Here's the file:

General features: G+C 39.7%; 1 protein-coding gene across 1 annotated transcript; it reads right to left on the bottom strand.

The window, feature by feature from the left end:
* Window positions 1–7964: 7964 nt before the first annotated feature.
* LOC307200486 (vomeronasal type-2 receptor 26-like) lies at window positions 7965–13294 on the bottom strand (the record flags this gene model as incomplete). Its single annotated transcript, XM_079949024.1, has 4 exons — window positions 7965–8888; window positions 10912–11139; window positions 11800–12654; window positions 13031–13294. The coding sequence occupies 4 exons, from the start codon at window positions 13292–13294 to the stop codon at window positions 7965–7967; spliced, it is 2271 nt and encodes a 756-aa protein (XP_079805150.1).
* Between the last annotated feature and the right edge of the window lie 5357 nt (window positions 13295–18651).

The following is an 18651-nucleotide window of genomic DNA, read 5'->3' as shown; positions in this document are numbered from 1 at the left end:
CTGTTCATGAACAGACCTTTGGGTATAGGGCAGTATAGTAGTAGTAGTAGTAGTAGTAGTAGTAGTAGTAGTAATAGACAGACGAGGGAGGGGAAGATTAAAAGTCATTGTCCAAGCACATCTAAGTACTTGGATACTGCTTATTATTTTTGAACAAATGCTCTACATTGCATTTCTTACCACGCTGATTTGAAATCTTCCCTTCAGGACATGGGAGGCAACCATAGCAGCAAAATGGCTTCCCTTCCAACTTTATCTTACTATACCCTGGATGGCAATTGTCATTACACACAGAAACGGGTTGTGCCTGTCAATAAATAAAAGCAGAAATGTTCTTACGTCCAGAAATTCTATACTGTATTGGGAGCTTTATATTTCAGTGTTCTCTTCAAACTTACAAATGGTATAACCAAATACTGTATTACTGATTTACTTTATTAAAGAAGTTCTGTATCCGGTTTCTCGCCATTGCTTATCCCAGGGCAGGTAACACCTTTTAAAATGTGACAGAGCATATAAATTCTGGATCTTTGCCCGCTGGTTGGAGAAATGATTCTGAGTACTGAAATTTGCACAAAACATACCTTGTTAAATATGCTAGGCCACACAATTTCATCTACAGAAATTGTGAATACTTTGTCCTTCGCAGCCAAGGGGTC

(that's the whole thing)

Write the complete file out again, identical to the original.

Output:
General features: G+C 39.7%; 1 protein-coding gene across 1 annotated transcript; it reads right to left on the bottom strand.

The window, feature by feature from the left end:
* Window positions 1–7964: 7964 nt before the first annotated feature.
* LOC307200486 (vomeronasal type-2 receptor 26-like) lies at window positions 7965–13294 on the bottom strand (the record flags this gene model as incomplete). Its single annotated transcript, XM_079949024.1, has 4 exons — window positions 7965–8888; window positions 10912–11139; window positions 11800–12654; window positions 13031–13294. The coding sequence occupies 4 exons, from the start codon at window positions 13292–13294 to the stop codon at window positions 7965–7967; spliced, it is 2271 nt and encodes a 756-aa protein (XP_079805150.1).
* Between the last annotated feature and the right edge of the window lie 5357 nt (window positions 13295–18651).

The following is an 18651-nucleotide window of genomic DNA, read 5'->3' as shown; positions in this document are numbered from 1 at the left end:
CTGTTCATGAACAGACCTTTGGGTATAGGGCAGTATAGTAGTAGTAGTAGTAGTAGTAGTAGTAGTAGTAGTAATAGACAGACGAGGGAGGGGAAGATTAAAAGTCATTGTCCAAGCACATCTAAGTACTTGGATACTGCTTATTATTTTTGAACAAATGCTCTACATTGCATTTCTTACCACGCTGATTTGAAATCTTCCCTTCAGGACATGGGAGGCAACCATAGCAGCAAAATGGCTTCCCTTCCAACTTTATCTTACTATACCCTGGATGGCAATTGTCATTACACACAGAAACGGGTTGTGCCTGTCAATAAATAAAAGCAGAAATGTTCTTACGTCCAGAAATTCTATACTGTATTGGGAGCTTTATATTTCAGTGTTCTCTTCAAACTTACAAATGGTATAACCAAATACTGTATTACTGATTTACTTTATTAAAGAAGTTCTGTATCCGGTTTCTCGCCATTGCTTATCCCAGGGCAGGTAACACCTTTTAAAATGTGACAGAGCATATAAATTCTGGATCTTTGCCCGCTGGTTGGAGAAATGATTCTGAGTACTGAAATTTGCACAAAACATACCTTGTTAAATATGCTAGGCCACACAATTTCATCTACAGAAATTGTGAATACTTTGTCCTTCGCAGCCAAGGGGTC